In general, I would like to see works of or about religion that are little known or understood, but that were or are influential within the given religion or in the study of it, translated or retranslated for the series. And the range of possible works is broad because the triple mandate of the series dictates that three categories of works are eligible for publication. First, we publish primary works of religion, from any religious tradition and any time period. Second, we publish secondary scholarly works on religion, again from any time period. Third, we publish primary theoretical works on religion. In this third area, let me say that I do hope to have occasion to bring retranslated and properly annotated renderings of some of Max Weber’s writings into print, so that is one area where I am looking for something particular, and I hope someone will come forward who is interested in precisely such a project. Also, I would love to see anthropological work find its way into the series.

Otherwise, we are simply looking for well-conceived submissions and creative submissions: we should be capacious in what it is we count as mattering to religion. I can offer a few examples of areas of interest, more or less off the top of my head: There is a host of material from Hindu and Buddhist traditions that I know of from my own work that would be well suited for the series. I also know there is a massive canon of heretofore untranslated works in Islamic studies (including primary texts and foundational scholarly writings on Islam in German and other languages) that could fit well in the series as well, be they works in Arabic or other languages. The same could be said of East Asian religions. Yet another area of interest is global Christianity, of which I would like to see more works made available. I recently looked for translated works associated with liberation theology but found less available than is desirable. There must be a host of important materials in African Religions, and from Native American traditions, as well. But, anyhow, all of this is quite obviously just the proverbial tip of the iceberg. The mandate of the series is broad, and in a nutshell we are looking for well-conceived projects that deal with significant works of and about religion, from any religious tradition and time period.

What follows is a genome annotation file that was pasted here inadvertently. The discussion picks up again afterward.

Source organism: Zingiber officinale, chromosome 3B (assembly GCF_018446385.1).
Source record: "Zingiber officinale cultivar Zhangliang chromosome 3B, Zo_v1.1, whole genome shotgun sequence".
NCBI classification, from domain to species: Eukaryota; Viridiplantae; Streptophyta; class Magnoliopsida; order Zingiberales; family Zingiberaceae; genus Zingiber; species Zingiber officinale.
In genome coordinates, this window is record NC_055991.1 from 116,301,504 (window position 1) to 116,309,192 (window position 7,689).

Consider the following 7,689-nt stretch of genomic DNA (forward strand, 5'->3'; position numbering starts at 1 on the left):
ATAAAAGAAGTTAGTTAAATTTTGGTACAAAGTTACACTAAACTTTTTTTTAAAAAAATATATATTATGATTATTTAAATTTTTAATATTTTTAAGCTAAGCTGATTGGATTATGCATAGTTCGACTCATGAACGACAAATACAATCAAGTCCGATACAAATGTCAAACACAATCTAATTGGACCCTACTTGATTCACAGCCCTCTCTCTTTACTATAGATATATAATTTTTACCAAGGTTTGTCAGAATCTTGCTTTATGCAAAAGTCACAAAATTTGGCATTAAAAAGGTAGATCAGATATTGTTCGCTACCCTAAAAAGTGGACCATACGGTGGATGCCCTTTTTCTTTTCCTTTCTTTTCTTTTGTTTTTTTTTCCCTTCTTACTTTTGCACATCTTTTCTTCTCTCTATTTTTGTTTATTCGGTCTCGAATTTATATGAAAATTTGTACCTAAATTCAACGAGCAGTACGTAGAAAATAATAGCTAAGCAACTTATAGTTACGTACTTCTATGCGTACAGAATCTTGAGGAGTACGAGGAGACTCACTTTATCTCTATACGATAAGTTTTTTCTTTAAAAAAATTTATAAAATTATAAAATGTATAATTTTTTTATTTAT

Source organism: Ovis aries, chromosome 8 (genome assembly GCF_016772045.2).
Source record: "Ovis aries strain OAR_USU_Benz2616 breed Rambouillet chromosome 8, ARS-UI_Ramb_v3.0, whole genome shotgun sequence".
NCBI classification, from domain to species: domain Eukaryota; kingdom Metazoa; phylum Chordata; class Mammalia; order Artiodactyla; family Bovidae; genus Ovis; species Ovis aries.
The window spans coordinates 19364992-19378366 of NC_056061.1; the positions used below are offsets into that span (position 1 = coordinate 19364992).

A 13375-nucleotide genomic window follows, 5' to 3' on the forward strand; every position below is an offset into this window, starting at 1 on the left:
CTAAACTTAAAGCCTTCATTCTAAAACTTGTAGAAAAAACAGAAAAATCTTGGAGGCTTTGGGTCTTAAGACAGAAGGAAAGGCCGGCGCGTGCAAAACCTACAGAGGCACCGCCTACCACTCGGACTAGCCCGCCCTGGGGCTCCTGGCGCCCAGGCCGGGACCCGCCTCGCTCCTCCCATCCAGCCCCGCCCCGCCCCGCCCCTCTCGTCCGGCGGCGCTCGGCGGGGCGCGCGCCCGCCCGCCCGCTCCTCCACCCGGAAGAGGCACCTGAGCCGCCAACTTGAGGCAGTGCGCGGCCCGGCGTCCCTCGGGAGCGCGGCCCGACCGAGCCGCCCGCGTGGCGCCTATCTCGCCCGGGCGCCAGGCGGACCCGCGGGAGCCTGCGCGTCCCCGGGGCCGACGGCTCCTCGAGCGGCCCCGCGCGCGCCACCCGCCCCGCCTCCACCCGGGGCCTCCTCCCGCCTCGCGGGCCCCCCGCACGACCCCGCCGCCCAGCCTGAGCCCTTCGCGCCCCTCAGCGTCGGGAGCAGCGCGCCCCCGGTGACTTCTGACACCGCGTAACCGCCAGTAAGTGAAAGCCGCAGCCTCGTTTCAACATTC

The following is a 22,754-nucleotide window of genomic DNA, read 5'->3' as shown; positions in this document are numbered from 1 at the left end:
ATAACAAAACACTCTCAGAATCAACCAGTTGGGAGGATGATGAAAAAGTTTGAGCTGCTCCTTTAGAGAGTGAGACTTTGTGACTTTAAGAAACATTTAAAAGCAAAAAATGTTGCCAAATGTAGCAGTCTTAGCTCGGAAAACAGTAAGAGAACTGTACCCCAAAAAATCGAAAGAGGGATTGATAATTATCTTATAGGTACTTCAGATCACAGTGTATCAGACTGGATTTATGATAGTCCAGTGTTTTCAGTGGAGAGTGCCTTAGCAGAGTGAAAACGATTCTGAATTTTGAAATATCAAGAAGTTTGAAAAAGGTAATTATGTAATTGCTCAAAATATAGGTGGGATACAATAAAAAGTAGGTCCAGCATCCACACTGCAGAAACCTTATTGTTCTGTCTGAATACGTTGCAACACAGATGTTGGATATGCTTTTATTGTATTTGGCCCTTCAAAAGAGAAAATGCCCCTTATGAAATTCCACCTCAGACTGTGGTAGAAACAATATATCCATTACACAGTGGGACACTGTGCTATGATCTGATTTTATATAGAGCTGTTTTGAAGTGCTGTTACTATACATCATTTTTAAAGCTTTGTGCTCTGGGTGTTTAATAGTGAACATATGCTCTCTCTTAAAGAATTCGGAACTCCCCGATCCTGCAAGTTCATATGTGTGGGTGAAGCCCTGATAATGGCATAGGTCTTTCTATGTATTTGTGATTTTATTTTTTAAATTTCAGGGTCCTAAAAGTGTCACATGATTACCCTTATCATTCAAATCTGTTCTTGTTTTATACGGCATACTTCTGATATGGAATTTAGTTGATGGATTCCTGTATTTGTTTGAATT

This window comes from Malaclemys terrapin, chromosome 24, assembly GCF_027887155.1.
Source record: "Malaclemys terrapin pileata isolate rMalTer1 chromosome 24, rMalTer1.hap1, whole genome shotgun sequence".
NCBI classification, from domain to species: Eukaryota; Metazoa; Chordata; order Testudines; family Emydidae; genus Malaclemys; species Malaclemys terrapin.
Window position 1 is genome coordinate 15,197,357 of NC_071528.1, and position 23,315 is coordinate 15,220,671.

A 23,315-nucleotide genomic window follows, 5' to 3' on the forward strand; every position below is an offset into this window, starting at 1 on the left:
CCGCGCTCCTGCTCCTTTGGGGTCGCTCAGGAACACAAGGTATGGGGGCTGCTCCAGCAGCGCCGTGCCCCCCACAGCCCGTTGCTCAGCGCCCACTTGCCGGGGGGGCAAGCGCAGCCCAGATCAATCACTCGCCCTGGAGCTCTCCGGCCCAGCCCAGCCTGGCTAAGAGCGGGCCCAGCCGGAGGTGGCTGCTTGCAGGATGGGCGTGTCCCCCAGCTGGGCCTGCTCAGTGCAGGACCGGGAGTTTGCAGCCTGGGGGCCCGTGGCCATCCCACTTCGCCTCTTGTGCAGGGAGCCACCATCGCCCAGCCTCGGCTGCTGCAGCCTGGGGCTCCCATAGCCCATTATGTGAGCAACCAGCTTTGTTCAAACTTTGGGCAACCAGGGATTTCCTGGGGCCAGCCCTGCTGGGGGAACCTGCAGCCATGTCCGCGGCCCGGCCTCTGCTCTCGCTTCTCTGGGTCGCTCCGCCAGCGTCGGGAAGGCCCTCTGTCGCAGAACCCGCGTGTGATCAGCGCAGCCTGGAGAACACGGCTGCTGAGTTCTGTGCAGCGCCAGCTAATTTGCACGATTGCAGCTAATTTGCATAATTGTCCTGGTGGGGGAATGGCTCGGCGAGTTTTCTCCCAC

John NemecJohn Nemec is associate professor of Indian religions and South Asian studies in the Department of Religious Studies of the University of Virginia. He is the author of The Ubiquitous Śiva: Somānanda’s Śivadṛṣṭi and His Tantric Interlocutors (Oxford University Press, 2011), which includes a critical edition, annotated translation, and extended study of the founding work of the famed Śaiva tantric philosophical school known as the Pratyabhijñā. Nemec holds a PhD degree in South Asia studies from the University of Pennsylvania (2005), an MPhil in classical Indian religions from the University of Oxford (2000), an MA in religious studies from the University of California at Santa Barbara (1997), and a BA in religion from the University of Rochester (1994). He was a Fulbright Scholar in India in the 2002–2003 academic year. Nemec’s current research examines not only tantric philosophical works but also the larger intellectual and cultural context of the Valley of Kashmir of the ninth to twelfth centuries.